The Art of War in the Network Age. Back to the Future

Joseph Henrotin

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Commander l’ouvrage

Table des matières

Chapter 1. Approaching Military Revolutions
1.1. Lexical varieties
1.1.1. MTR versus RMA1.1.2. Military revolutions versus RMAs
1.1.3. Reassessing the notion of military revolution
1.1.4. An incomplete RMA? From revolution to transformation

1.2. Types of RMA
1.2.1. An example of techno-centric classification
1.2.2. Unlikely revolutions
1.2.3. Cohen and the “revolutionary types”
1.2.4. RMA schools at the turn of the millennium

Chapter 2. The Epistemology of RMA

2.1. Longue durée, conjoncture and event history … outdated?

2.2. RMA as a result of a long-term evolution?
2.2.1. From evolutionary to revolutionary longue durée
2.2.2. The eternal moment of changing epochs: RMA and postmodernity
2.2.3. An overused post-modernity,
an assumed post-industrialism
2.2.4. The building of a revolution

2.3. Confronting the distinctive aspects of military revolutions
2.3.1. An anhistorical RMA?
2.3.2. Breaks and discontinuities

Chapter 3. A Paradigm Shift

3.1. A strategic consensus around the “paradigm shift”
3.1.1. Paradigm pluralities
3.1.2. The place of politics: scientific-rational
and historical paradigms
3.1.3. The question of levels of engagement
3.1.4. A rethinking of strategy as an art

3.2. Strategy of means and RMA
3.2.1. A hidden revolution? RMA and genetic strategy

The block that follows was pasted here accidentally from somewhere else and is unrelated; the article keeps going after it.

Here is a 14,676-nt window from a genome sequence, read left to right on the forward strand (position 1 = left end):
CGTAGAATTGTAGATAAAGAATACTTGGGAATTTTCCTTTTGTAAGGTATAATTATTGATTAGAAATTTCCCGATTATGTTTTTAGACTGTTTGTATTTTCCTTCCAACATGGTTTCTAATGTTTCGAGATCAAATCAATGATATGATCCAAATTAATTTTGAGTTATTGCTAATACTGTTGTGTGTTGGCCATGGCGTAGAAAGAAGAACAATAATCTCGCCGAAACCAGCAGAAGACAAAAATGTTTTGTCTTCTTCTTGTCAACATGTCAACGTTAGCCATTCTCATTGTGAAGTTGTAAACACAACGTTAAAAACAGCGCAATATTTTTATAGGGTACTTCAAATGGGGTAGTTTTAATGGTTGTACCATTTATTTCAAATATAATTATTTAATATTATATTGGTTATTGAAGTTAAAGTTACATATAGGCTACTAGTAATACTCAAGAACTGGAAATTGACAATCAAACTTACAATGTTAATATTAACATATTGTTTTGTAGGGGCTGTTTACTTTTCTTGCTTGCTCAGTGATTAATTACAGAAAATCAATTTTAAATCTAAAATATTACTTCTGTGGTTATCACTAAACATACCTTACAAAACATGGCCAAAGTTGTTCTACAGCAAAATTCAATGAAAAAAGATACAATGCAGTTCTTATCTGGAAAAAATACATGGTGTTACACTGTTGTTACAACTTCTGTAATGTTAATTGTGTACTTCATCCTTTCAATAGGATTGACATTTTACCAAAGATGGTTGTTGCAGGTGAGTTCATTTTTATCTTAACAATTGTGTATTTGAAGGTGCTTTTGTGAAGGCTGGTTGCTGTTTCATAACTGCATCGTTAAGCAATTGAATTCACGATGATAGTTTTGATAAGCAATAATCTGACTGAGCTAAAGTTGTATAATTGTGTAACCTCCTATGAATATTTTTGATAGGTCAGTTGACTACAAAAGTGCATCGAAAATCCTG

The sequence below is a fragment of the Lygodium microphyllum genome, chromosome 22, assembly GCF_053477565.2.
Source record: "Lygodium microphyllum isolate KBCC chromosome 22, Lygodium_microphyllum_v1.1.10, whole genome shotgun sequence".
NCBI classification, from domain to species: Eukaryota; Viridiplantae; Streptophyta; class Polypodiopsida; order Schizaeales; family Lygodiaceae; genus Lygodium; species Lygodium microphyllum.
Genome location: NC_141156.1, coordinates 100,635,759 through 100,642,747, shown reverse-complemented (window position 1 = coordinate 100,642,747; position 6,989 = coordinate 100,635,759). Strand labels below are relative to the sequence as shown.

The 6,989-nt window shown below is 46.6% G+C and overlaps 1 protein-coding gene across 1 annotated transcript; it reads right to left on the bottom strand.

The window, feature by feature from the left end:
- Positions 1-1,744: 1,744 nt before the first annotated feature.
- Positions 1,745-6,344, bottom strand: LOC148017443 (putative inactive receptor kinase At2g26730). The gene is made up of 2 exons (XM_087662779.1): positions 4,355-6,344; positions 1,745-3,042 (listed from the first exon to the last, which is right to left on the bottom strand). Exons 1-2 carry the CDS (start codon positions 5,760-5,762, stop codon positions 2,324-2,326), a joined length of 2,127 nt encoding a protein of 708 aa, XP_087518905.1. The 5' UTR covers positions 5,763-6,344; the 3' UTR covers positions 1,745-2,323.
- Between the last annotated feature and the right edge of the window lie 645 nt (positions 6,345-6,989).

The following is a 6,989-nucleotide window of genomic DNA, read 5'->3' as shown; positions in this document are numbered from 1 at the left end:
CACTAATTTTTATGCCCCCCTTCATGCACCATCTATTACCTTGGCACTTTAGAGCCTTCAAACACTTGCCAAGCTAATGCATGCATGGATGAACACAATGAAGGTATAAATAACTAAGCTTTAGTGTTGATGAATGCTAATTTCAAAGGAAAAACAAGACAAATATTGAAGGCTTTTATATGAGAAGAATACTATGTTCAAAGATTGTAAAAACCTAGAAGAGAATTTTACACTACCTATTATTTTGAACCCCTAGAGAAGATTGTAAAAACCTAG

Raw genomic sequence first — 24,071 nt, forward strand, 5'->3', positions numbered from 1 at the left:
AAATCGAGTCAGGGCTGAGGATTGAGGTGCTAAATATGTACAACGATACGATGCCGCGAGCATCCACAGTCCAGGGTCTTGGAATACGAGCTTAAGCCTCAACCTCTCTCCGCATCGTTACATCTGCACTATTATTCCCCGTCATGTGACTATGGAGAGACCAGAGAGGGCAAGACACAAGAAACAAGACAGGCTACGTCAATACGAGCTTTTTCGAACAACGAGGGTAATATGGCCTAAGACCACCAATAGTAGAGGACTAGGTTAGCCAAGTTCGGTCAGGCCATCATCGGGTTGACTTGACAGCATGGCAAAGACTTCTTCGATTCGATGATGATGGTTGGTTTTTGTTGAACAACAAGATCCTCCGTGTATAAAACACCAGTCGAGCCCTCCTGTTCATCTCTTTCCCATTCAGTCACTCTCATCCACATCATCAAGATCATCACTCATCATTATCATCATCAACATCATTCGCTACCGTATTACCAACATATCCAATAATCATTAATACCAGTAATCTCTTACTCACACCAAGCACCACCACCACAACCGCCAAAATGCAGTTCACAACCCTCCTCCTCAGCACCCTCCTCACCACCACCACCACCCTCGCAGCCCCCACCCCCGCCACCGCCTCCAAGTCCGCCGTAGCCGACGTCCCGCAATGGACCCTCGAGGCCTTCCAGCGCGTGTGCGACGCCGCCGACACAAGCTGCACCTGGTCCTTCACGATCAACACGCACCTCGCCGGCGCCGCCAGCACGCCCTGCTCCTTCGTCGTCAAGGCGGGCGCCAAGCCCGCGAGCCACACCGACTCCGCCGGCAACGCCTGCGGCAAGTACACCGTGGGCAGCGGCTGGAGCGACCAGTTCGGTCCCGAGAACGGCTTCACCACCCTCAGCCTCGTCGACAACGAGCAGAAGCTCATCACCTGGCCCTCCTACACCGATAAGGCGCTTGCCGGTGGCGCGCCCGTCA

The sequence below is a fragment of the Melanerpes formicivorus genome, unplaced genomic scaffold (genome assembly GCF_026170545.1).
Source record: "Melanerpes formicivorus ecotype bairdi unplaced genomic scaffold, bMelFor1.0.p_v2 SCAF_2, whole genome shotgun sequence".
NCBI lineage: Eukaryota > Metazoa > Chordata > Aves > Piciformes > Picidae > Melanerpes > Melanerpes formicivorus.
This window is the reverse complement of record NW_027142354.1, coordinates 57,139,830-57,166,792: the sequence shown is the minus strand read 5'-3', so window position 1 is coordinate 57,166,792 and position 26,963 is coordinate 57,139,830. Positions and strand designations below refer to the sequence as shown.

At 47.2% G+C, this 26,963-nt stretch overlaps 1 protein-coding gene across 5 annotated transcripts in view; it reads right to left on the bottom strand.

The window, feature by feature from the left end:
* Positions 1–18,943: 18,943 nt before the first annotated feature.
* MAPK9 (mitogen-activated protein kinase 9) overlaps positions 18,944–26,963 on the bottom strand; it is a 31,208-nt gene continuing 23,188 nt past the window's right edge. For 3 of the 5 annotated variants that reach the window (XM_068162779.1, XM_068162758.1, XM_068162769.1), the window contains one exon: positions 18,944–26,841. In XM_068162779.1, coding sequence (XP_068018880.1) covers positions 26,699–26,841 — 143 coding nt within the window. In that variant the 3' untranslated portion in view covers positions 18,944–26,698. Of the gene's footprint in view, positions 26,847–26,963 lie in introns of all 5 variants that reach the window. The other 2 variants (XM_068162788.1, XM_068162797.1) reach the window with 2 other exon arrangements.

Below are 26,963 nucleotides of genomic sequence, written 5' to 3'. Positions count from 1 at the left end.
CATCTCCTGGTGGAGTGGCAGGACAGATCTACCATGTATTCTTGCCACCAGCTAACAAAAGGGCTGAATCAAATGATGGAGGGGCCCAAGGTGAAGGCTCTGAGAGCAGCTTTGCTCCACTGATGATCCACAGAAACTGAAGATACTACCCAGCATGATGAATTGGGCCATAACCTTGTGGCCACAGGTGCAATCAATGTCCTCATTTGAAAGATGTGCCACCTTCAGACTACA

3.2.2. A failed revolution? RMA and industrial strategy

Chapter 4. Understanding (1): Piercing the Fog of War in Fluid Spaces

4.1. Strategy of fluid spaces
4.1.1. The fluid and the solid
4.1.2. SAGE, the first network-centric system

4.2. Fluidifying global spaces?
4.2.1. Figures of the fluidification of aerospatial spaces
4.2.2. Fluidification by reticulation
4.2.3. Operating in mixed spaces: generating political effect

Chapter 5. Understanding (2): Fluidifying the Solid?

5.1. The electronic battlefield
5.1.1. The Vietnam War
5.1.2. The European model of the RMA

5.2. The fragmentation of intelligence
5.2.1. Fragmenting and network-centering
5.2.2. The network-centric man
5.2.3. Uncertainty and new armies of the old regime

Chapter 6. Waging War in Network-centric Conditions

6.1. The kinematics of operations
6.1.1. On the conquest of time: chronostrategy
6.1.2. War and movement, war and command
6.1.3. Controlling and dominating

6.2. Waging war in networks
6.2.1. The paradox of the enemy: the (non-) responses to asymmetry and hybrid warfare
6.2.2. Future wars and wars in networks
6.2.3. Principles of war in the age of networks

Chapter 7. Striking in Network-centric Conditions

7.1. A paradoxical precision
7.1.1. Certainty of striking
7.1.2. Certain to succeed?
7.1.3. Wars lost by precision?

7.2. The retaliation against the Transformation: techno-guerillas and hybrid war
7.2.1. The state incubator
7.2.2. The true RMA and the future of war?
7.2.3. Adaptation by networks?


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